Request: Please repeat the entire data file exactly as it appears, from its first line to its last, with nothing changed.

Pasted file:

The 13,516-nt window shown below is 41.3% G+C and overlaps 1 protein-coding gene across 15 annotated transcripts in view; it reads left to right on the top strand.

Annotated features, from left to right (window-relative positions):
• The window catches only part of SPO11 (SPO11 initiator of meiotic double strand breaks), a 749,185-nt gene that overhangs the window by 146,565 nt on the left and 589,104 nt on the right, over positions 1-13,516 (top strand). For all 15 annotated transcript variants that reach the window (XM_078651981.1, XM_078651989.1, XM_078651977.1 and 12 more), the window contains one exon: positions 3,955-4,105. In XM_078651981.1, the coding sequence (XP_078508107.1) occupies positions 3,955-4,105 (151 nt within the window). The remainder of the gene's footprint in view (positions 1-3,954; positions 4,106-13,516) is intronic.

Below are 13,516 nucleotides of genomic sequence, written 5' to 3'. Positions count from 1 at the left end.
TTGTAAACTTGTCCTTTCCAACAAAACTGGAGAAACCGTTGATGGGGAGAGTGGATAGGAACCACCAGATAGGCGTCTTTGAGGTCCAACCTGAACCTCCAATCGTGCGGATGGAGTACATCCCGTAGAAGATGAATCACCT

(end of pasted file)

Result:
The 13,516-nt window shown below is 41.3% G+C and overlaps 1 protein-coding gene across 15 annotated transcripts in view; it reads left to right on the top strand.

Annotated features, from left to right (window-relative positions):
• The window catches only part of SPO11 (SPO11 initiator of meiotic double strand breaks), a 749,185-nt gene that overhangs the window by 146,565 nt on the left and 589,104 nt on the right, over positions 1-13,516 (top strand). For all 15 annotated transcript variants that reach the window (XM_078651981.1, XM_078651989.1, XM_078651977.1 and 12 more), the window contains one exon: positions 3,955-4,105. In XM_078651981.1, the coding sequence (XP_078508107.1) occupies positions 3,955-4,105 (151 nt within the window). The remainder of the gene's footprint in view (positions 1-3,954; positions 4,106-13,516) is intronic.

Below are 13,516 nucleotides of genomic sequence, written 5' to 3'. Positions count from 1 at the left end.
TTGTAAACTTGTCCTTTCCAACAAAACTGGAGAAACCGTTGATGGGGAGAGTGGATAGGAACCACCAGATAGGCGTCTTTGAGGTCCAACCTGAACCTCCAATCGTGCGGATGGAGTACATCCCGTAGAAGATGAATCACCT